Building on the good financials from just one year earlier, Dairy Farmers of America (DFA) posted its second consecutive year of record income. During the past fiscal year, the cooperative earned $132 million in net income, rising above the $84 million total from 2015. As a result, the nation’s largest dairy co-op distributed $42 million in cash via patronage dividends to its members last year.
“It’s not how big we are, but how much value we bring to our co-op members,” the always candid Rick Smith told those attending the 19th annual meeting of the Kansas City, Mo., based cooperative. Smith, who gave his 11th address as CEO of the cooperative, noted that DFA’s staff didn’t work any harder in 2015 and 2016 compared to prior years, but initiatives started years ago made greater returns on investment.
These days, DFA has 42 wholly owned manufacturing facilities. That total climbs to 75 when factoring in alliances and joint ventures. It’s that latter category that continues to grow. The most recent joint ventures include:
DFA, WNY Enterprises, and Arla Foods constructing and operating a cheese plant in western New York that will be called Craigs Station Cheese.
DFA and Select Milk Producers partnering to own and operate the Portales, N.M., dairy plant.
DFA, Foremost Farms, Michigan Milk Producers, and Glanbia partnering to open a new cheese plant in Michigan.
“Our commercial operations have an incredible customer list. We are going to grow but in a disciplined way,” commented Smith of these and other projects now in the works. “I expect next year we will be telling you about our office in Singapore.”
Smith added that there are 3 billion potential customers living in the Asian region when combining China, India, and the other nations. That represents over one-third of the world’s population.
“We need to get closer to our customers,” he explained.
“Trade is a growing business for U.S. dairy. We must have a seat at the trade table to protect and grow dairy’s interests,” said Randy Mooney, chairman of the DFA board.
As for the joint ventures, Mooney noted that the retail climate continues to evolve.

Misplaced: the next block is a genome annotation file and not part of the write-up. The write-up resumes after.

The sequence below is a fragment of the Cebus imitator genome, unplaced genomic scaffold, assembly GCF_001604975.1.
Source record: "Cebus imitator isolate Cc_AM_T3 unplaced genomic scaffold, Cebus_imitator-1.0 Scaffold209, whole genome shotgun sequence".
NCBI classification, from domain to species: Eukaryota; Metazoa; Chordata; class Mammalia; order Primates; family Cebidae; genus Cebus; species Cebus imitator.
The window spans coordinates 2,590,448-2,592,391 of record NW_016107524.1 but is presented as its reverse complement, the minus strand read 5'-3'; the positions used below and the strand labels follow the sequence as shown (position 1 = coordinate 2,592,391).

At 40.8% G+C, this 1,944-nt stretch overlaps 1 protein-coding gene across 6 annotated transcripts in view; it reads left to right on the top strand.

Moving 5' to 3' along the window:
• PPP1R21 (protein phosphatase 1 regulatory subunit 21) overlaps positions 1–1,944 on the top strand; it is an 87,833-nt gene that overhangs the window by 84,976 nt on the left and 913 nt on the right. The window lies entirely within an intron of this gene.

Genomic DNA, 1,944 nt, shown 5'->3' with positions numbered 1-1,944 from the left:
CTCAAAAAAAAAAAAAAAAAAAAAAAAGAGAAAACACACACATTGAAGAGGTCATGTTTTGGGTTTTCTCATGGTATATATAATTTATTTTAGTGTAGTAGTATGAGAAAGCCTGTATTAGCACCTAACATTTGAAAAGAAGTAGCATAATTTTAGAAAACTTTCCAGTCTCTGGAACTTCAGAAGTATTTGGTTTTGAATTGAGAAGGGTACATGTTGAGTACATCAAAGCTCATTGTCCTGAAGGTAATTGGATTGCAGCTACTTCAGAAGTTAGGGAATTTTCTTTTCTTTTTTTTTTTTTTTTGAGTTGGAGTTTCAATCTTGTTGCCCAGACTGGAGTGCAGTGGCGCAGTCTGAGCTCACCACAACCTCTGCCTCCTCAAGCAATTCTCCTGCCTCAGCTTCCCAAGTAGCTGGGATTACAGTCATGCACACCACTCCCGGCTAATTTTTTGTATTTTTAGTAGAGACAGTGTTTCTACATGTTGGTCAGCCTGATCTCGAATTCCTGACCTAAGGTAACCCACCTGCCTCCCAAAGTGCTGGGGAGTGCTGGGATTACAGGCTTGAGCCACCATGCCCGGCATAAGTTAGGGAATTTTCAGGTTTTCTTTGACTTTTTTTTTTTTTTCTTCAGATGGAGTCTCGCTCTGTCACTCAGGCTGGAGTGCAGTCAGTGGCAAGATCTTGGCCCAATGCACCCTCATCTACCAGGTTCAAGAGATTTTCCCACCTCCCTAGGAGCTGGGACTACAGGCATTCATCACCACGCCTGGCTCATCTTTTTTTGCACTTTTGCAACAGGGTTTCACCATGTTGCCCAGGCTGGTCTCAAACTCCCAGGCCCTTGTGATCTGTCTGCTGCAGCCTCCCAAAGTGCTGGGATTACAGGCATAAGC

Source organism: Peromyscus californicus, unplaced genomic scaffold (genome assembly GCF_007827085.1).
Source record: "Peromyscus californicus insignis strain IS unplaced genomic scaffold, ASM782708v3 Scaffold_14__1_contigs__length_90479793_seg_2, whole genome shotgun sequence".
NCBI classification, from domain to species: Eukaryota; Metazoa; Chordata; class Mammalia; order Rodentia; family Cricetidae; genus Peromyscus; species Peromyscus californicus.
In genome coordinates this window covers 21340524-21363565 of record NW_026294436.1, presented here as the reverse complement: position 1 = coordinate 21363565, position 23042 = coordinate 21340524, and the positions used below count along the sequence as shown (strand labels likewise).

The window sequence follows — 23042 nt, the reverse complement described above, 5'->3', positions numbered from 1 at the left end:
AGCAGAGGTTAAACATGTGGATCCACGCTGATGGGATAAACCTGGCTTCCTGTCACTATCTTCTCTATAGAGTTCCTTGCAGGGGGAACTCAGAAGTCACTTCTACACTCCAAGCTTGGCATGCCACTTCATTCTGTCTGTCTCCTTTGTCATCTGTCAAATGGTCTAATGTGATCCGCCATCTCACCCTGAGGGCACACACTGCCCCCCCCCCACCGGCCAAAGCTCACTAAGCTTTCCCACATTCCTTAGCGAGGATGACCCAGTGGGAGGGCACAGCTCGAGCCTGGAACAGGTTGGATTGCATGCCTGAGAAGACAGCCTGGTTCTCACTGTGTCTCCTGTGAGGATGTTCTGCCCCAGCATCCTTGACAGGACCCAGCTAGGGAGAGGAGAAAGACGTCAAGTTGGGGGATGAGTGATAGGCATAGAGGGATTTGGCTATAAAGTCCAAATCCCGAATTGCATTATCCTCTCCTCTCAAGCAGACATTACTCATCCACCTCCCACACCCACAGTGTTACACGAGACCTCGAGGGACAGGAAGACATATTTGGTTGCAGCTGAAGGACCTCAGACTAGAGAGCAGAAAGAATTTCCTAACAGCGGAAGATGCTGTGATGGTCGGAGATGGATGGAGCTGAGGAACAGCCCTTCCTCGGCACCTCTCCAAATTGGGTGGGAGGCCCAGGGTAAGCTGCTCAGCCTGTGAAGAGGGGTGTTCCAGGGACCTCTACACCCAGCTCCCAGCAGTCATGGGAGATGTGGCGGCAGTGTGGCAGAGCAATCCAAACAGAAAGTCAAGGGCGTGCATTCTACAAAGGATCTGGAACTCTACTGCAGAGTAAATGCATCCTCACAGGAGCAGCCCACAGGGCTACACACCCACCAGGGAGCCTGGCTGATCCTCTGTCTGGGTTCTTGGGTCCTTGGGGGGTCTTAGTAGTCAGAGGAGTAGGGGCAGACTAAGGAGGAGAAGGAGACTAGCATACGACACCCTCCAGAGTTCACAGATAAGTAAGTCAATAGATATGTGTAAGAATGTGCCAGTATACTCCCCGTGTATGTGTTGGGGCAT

“Today, co-ops are being squeezed due to consolidation between processors and retailers. We need to work together to create more value across the entire dairy food chain,” Mooney went on to explain, with the “we” meaning all dairy farmers no matter what cooperative affiliation.
A strong credit rating
To fund the joint ventures and other facility upgrades, the co-op that markets 29 percent of the nation’s milk acquired credit on the financial market. Thanks to a strong credit rating, DFA gained access to $150 million in preferred equity securities. On top of that, it garnered $250 million of additional senior notes.
“The co-op’s credit rating is stronger than that of Saudi Arabia if you look at financial reports,” noted Smith. “We looked for $250 million in credit, and we were offered $900 million.”
While finances have improved greatly for the 19-year-old co-op, board chairman Mooney reminded the audience that members matter. “The true strength of any cooperative is the engagement of its members.” To that end, “DFA is a cooperative positioned to lead, and not afraid to lead,” he said with an eye toward the future.
The co-op definitely captures the full, wide breadth of the industry with members in 49 states. “We have all kinds of dairy farms, and we cover the entire U.S.,” said Smith in making his 31st presentation as a dairy co-op CEO, 20 of which were with another cooperative.
At the Tuesday night awards banquet, seven farms, one each from the DFA’s seven area councils, were honored with the “Member of Distinction” designation. To fully transition the corporate board size back to 49 seats after the Dairylea-DFA merger, 10 directors retired from the board who previously contributed 300 years of combined board experience. In addition, $53,000 in scholarships were awarded to 45 high school, college, and graduate students.